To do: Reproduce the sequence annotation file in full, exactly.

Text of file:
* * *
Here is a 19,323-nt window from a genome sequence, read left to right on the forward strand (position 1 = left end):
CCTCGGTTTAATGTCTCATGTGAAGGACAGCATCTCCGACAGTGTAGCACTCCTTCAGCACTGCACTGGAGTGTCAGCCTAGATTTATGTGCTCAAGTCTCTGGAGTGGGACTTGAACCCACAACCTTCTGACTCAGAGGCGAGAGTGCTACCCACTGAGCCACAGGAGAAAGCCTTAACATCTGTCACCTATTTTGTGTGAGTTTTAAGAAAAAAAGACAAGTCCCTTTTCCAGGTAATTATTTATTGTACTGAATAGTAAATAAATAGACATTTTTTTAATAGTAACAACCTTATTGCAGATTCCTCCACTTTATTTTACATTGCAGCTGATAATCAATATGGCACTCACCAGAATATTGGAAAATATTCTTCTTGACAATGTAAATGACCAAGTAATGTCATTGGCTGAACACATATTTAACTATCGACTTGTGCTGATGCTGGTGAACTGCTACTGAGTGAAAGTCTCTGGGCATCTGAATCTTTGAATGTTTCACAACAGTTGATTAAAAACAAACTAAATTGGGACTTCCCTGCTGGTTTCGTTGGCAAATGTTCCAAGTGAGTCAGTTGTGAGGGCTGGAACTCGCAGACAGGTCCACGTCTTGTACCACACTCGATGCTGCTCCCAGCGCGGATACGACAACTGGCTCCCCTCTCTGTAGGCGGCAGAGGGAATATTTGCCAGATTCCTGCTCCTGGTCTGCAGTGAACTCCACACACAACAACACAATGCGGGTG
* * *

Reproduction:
Here is a 19,323-nt window from a genome sequence, read left to right on the forward strand (position 1 = left end):
CCTCGGTTTAATGTCTCATGTGAAGGACAGCATCTCCGACAGTGTAGCACTCCTTCAGCACTGCACTGGAGTGTCAGCCTAGATTTATGTGCTCAAGTCTCTGGAGTGGGACTTGAACCCACAACCTTCTGACTCAGAGGCGAGAGTGCTACCCACTGAGCCACAGGAGAAAGCCTTAACATCTGTCACCTATTTTGTGTGAGTTTTAAGAAAAAAAGACAAGTCCCTTTTCCAGGTAATTATTTATTGTACTGAATAGTAAATAAATAGACATTTTTTTAATAGTAACAACCTTATTGCAGATTCCTCCACTTTATTTTACATTGCAGCTGATAATCAATATGGCACTCACCAGAATATTGGAAAATATTCTTCTTGACAATGTAAATGACCAAGTAATGTCATTGGCTGAACACATATTTAACTATCGACTTGTGCTGATGCTGGTGAACTGCTACTGAGTGAAAGTCTCTGGGCATCTGAATCTTTGAATGTTTCACAACAGTTGATTAAAAACAAACTAAATTGGGACTTCCCTGCTGGTTTCGTTGGCAAATGTTCCAAGTGAGTCAGTTGTGAGGGCTGGAACTCGCAGACAGGTCCACGTCTTGTACCACACTCGATGCTGCTCCCAGCGCGGATACGACAACTGGCTCCCCTCTCTGTAGGCGGCAGAGGGAATATTTGCCAGATTCCTGCTCCTGGTCTGCAGTGAACTCCACACACAACAACACAATGCGGGTG